Achieving Climate Justice: The link between climate change and structural racism

"I was taught about the impacts of climate from a young age. But I don’t think I understood that it disproportionately impacted people of colour until working with immigrant rights communities"

Thanu Yakupityage

"‘The climate crisis reflects and reinforces racial injustice"

Jeremy Williams, Climate Change is Racist.

As the effects of climate change intensify, it’s vital to ensure an intersectional approach to global climate action. Jeremy Williams and Thanu Yakupitiyage both argue that there is an indisputable link between climate change and racial inequalities, that must be overcome to achieve climate justice. Thanu and Jeremy joined Nesta's Research Fellow at the University of Oslo, Chantale Tippett to discuss this.

In his book, Climate Change is Racist, Jeremy Williams argues that climate change is disproportionately caused by mostly majority-white countries, and the damages unleashed overwhelmingly on people of colour.

For activist Thanu Yakupitiyage, climate change is also inextricably tied up with the migrant crisis, with climate change disasters provoking widespread migration.

How can we ensure climate action empowers and provides for the communities most affected by climate change? How can the fight for racial and climate justice work hand in hand?

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Jeremy Williams

Jeremy is a writer and activist for environmental and social justice. He is the author of Climate Change is Racist: Race, Privilege and the Struggle for Climate Justice (Icon Books, 2021), and writes The Earthbound Report, twice recognised as Britain's leading green blog. He grew up in Madagascar and Kenya, and now lives in Luton, UK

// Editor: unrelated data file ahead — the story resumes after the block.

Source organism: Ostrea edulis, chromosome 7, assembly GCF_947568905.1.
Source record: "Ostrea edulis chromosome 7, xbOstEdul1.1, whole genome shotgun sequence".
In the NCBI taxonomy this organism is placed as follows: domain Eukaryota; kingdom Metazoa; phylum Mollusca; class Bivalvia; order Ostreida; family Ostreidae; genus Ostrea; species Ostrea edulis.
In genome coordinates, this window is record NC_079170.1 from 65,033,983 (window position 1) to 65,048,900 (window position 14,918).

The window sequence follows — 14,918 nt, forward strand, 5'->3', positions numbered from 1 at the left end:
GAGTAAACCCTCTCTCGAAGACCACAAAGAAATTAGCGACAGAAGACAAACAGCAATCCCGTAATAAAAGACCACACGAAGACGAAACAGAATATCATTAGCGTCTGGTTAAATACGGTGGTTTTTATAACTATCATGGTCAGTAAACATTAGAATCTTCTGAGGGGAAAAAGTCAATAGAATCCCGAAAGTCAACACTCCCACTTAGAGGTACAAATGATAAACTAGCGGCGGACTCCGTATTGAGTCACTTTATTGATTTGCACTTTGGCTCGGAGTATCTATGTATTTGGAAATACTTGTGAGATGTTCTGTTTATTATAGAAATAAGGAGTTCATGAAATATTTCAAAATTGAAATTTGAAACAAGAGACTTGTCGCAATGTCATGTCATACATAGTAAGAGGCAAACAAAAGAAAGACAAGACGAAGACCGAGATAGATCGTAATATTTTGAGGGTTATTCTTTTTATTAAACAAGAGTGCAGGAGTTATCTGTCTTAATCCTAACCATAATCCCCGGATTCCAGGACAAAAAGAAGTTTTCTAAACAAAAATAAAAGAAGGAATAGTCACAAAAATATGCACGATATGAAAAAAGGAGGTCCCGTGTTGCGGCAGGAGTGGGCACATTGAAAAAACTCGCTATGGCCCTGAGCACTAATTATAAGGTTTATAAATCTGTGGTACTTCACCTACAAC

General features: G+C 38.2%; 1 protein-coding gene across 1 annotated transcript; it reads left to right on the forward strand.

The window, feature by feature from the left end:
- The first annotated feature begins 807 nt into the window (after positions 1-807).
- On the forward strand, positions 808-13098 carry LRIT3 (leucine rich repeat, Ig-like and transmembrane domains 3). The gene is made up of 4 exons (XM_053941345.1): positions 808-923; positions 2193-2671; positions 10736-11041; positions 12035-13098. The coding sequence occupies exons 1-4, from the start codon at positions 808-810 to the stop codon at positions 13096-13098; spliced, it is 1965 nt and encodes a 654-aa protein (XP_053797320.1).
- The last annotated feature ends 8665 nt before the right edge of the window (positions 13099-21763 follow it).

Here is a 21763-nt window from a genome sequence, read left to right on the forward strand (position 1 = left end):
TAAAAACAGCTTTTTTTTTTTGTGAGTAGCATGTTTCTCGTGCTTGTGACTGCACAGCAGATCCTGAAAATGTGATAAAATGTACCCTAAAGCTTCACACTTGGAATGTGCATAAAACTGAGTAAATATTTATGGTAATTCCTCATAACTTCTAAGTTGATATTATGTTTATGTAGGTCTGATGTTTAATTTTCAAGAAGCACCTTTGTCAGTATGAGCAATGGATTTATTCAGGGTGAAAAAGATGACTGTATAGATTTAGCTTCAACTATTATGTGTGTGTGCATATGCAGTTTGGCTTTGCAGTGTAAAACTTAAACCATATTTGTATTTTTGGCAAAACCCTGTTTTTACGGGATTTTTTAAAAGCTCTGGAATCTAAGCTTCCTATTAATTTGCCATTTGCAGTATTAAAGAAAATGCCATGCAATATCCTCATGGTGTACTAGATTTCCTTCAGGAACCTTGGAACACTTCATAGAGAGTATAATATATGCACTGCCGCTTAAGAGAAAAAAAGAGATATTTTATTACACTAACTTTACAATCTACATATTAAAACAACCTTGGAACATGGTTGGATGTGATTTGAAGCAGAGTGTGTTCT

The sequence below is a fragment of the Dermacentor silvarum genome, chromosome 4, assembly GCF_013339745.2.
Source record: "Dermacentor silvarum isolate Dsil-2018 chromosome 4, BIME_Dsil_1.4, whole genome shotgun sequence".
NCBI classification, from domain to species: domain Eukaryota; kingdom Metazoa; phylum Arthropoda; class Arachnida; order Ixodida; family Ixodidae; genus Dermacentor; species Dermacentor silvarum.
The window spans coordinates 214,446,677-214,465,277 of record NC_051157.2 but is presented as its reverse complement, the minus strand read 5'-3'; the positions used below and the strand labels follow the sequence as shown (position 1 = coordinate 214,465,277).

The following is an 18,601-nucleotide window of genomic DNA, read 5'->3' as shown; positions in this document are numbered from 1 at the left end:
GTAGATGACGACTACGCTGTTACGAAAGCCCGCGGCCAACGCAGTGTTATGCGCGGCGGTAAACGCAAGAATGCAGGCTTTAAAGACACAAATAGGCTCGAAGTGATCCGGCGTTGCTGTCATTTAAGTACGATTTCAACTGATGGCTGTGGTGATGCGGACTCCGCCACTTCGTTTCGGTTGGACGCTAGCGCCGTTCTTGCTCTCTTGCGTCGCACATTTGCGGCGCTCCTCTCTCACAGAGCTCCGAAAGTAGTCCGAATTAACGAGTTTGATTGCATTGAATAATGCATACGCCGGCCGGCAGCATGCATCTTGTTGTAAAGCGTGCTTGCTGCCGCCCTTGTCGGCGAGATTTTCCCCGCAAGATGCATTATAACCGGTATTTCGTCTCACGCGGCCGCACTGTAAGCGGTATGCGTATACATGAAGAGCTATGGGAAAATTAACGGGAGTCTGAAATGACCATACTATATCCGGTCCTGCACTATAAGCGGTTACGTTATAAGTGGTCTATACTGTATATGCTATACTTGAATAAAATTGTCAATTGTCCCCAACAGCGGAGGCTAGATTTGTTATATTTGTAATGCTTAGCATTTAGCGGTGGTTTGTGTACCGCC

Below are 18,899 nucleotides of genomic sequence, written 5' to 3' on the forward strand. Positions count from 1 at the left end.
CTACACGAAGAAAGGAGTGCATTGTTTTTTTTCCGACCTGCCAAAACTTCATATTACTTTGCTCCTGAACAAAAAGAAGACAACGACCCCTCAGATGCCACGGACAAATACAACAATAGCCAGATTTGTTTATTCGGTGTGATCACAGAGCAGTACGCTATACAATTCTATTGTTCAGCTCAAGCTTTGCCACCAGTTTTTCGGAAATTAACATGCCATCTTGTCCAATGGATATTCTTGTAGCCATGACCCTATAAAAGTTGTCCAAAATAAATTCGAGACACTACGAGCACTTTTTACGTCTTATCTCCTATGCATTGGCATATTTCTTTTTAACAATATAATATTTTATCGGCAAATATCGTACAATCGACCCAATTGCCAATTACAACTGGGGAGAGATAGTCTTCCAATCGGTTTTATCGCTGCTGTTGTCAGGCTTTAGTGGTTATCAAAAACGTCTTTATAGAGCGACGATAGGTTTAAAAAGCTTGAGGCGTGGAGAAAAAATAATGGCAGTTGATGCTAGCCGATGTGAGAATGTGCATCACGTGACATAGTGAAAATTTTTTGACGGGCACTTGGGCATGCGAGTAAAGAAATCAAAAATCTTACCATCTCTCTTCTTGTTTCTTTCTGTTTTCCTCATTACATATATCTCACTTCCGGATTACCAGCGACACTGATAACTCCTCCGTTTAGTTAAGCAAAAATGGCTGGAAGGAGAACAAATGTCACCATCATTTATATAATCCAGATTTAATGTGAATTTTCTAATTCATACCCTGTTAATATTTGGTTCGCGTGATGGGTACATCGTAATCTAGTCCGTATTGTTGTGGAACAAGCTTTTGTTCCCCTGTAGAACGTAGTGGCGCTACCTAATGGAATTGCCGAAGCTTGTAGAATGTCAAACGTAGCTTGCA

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Thanu Yakupitiyage

Thanu Yakupitiyage is the U.S. Communications & Digital Director at, an organization tackling the climate crisis by ending the age of fossil fuels and building a just world powered by community-led renewable energy for all. She's also a long-time immigrant rights activist, media professional, cultural organizer, and multidisciplinary artist/deejay based in New York City. She previously worked for the New York Immigration Coalition for close to seven years where she headed the organization's communications and media relations strategy. Through her work at NYIC, she became an immigration policy expert, using her skills in media and communications to shift narratives on immigration and immigrants themselves. She was a lead organizer in recent efforts to push back against Trump's executive orders in his first week in office that mandated a Muslim Ban and increased enforcement and raids against immigrant communities. In 2017, she decided to move on to and bring a migration perspective to the critical work of climate justice. At, she has led communications for the largest climate mobilizations and helped popularize and shift the narrative on climate as a critical social and racial justice issue. In 2018-2019, Thanu held New York University's Asian Pacific American Institute Artist-in-Residence, which she used to curate critical conversations on migration, climate, and the arts. She also was selected to be part of The Shed's Open Call 2019, where she produced an audiovisual piece on migrant stories. She has an MA in communications from the University of Massachusetts Amherst and a BA in critical media studies and international development from Hampshire College.

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Chantale Tippett

Nesta Research Fellow at the University of Oslo